I was working my way through a broken link checker last night, fixing issues with the blog, when I happened upon a self-pub service which I had log forgotten. Today I thought I would take a look at where they are now.
First, has anyone used Bookbrewer recently? I’d like to hear your opinion so please leave a comment.
Bookbrewer was one of a bunch of self-pub services which appeared in 2010. The first and last time they came to my attention was when they signed a deal to run Borders’ self-pub program.
Remember Borders? They used to be a major bookstore chain in the US, and while by that point they couldn’t innovate their way out of a paper bag Borders was capable of copying other people’s ideas.
Borders invested in Kobo to get an an ebookstore like B&N’s Nook Store, and they signed with Bookbrewer in order to add a crappy knockoff of B&N’s PubIt. I honestly hadn’t thought about Bookbrewer since that deal was announced in October 2010, but as I look back at the coverage it still seems as much of a scam today as it did then.
The deal which Borders/Bookbrewer offered at the time was similar to what you hear about Penguin’s self-pub scam subsidiary Author Solutions. Bookbrewer charged both an upfront fee for conversion and they took a significant chunk of any sales that a title might earn. (What made it a scam, IMO, is the double-dipping on the fees.)
So where are they now?
Bookbrewer’s distribution service fell by the wayside (I guess everyone seems to have figured out it was a bad deal), so now they just offer a paid ebook assembly service. For $30 you can use their online ebook maker to assemble an ePub ebook. You’ll need to copy and past each part of the book into a word-processor looking webpage, upload the cover, and then Bookbrewer should make an Epub file for you to download. If you want to sell the ebook in an ebookstore, you’ll have to handle it yourself.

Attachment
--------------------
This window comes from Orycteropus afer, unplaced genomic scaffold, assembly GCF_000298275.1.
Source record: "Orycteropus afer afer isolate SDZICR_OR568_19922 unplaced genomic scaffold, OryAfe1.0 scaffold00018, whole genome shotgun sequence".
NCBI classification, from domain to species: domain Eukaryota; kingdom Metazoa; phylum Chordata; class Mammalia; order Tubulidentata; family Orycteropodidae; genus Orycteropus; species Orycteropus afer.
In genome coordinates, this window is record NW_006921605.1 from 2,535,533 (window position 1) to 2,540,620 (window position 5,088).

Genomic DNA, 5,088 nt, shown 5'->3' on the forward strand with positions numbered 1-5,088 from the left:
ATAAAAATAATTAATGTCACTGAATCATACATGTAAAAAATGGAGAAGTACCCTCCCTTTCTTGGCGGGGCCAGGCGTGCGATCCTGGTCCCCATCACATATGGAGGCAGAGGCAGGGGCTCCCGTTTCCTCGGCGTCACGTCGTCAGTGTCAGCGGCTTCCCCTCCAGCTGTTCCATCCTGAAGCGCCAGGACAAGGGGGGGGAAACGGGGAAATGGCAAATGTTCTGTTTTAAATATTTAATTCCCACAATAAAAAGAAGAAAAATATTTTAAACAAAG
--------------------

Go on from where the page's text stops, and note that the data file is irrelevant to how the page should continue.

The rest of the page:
I have not used the service myself, and I don’t really see a reason to pay the $30. The thing is, Feedbooks offers a similar service and they don’t charge for it. What’s more, it looks to me that the Feedbooks service is pretty easy to use. It also offers Kindle and PDF formats, not just Epub.
Pressbooks also offers an online ebook making service, and it too is free for a limited number of titles. And if you want to stay offline, there are any number of free apps from Open Office to Sigil which can get the job done for free.
TBH, I tend to think you should consider one of the online services. Last night Mark Coker noted that not all of the test set of Epubs that were used to beta test SW Direct were as well made as they could have been; nearly a third failed to pass Epubcheck.
An Epub made using Pressbooks is more likely to pass muster than one made at home. And even one made with Feedbooks will likely come out better – even though the Epubs it makes do generate a lot of warning messages.